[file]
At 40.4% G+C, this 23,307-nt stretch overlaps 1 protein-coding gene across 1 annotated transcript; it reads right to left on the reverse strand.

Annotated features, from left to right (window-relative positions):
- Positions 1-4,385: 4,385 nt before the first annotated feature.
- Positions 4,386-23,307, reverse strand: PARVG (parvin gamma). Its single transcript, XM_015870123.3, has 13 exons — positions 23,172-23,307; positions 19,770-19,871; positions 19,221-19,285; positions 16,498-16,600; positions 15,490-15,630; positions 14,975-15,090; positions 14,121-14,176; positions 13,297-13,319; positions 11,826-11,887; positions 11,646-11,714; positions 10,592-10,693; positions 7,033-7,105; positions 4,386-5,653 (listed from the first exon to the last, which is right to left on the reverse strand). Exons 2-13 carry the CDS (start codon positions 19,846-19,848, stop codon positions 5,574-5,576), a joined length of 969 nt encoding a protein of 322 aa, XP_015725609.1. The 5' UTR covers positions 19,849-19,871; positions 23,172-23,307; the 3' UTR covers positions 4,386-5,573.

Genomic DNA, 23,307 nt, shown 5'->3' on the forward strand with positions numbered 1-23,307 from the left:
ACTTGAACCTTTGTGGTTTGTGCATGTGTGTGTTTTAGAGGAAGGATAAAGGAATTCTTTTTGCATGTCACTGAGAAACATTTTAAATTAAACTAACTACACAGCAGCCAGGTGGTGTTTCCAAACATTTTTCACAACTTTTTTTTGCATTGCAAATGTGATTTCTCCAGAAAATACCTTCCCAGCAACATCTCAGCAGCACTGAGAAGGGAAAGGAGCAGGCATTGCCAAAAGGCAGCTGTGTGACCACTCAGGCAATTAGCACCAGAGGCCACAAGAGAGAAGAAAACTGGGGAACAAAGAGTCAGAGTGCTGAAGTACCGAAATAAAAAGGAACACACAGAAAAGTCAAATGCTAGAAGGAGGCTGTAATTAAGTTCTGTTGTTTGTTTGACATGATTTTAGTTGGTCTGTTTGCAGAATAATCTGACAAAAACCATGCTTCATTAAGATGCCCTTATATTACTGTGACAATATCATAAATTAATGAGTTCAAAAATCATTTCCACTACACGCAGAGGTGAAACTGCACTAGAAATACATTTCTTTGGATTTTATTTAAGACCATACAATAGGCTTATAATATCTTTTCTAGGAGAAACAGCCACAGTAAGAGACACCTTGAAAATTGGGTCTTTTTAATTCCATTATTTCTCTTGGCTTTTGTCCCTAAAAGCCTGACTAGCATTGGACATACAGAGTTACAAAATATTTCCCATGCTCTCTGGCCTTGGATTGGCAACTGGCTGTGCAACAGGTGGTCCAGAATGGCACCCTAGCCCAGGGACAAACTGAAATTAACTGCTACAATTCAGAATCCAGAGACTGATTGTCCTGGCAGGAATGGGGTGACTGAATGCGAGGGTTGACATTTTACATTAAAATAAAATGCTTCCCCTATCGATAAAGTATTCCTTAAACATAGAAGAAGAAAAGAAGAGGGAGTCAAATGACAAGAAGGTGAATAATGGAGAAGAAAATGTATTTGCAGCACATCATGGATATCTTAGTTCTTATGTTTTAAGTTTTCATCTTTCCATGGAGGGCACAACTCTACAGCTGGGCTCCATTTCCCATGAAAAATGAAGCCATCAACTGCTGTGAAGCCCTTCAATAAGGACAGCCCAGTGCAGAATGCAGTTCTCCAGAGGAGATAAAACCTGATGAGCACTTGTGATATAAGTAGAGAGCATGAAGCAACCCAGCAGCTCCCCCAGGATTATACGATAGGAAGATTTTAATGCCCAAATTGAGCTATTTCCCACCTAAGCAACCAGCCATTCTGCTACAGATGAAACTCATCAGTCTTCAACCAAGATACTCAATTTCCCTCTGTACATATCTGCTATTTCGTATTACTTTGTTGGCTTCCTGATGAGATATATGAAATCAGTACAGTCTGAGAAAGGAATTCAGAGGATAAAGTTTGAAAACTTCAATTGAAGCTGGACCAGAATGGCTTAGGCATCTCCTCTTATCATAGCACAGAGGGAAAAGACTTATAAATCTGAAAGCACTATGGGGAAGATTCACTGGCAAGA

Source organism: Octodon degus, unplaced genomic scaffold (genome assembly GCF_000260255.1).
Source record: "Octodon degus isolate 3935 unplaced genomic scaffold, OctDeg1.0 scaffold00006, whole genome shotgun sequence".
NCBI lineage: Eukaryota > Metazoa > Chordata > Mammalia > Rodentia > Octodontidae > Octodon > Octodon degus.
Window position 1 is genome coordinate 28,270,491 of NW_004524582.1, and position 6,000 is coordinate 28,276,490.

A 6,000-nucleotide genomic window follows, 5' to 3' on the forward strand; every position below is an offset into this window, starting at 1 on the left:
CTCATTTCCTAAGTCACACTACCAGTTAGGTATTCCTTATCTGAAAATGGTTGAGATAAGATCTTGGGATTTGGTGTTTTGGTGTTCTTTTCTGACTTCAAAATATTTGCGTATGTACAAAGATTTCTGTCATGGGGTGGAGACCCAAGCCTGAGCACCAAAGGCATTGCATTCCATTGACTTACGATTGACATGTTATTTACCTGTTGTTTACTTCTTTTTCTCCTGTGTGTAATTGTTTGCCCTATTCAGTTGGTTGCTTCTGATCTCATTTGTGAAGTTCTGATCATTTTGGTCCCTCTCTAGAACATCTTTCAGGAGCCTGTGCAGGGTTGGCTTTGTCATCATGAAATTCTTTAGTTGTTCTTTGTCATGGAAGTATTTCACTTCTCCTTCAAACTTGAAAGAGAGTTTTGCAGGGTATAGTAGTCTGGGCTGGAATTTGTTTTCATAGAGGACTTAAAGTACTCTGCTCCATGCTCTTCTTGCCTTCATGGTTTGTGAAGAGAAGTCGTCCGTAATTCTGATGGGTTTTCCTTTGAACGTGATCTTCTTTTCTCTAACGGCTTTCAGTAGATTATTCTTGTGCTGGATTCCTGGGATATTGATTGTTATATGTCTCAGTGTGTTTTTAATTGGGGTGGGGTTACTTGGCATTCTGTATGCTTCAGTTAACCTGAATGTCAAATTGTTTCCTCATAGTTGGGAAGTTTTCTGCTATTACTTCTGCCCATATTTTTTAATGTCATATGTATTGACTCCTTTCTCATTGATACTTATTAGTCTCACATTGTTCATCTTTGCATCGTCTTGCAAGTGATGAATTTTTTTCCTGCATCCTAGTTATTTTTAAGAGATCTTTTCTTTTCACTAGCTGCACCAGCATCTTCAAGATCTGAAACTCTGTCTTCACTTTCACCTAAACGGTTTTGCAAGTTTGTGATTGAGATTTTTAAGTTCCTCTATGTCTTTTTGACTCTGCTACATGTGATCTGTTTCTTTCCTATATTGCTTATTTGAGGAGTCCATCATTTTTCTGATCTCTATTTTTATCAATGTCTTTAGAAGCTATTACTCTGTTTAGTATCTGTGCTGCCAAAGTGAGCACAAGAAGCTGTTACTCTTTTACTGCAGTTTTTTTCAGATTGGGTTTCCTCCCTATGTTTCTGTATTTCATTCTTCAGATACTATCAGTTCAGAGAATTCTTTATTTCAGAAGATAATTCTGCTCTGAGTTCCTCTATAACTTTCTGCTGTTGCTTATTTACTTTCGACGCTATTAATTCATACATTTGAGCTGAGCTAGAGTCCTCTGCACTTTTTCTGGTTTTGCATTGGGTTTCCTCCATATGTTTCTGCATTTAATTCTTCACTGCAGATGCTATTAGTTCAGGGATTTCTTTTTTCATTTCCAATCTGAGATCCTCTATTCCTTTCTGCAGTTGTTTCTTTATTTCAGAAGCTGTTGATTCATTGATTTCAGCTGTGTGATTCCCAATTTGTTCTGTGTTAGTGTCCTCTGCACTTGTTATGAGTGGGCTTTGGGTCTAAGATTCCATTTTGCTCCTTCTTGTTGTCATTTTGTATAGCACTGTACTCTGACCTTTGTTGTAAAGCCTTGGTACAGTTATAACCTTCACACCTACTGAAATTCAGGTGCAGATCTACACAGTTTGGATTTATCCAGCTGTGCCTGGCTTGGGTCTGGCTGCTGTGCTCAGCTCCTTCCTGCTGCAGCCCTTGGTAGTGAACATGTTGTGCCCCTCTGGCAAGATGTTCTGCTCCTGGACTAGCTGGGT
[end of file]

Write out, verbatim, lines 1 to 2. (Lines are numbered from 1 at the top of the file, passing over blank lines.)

At 40.4% G+C, this 23,307-nt stretch overlaps 1 protein-coding gene across 1 annotated transcript; it reads right to left on the reverse strand.

Annotated features, from left to right (window-relative positions):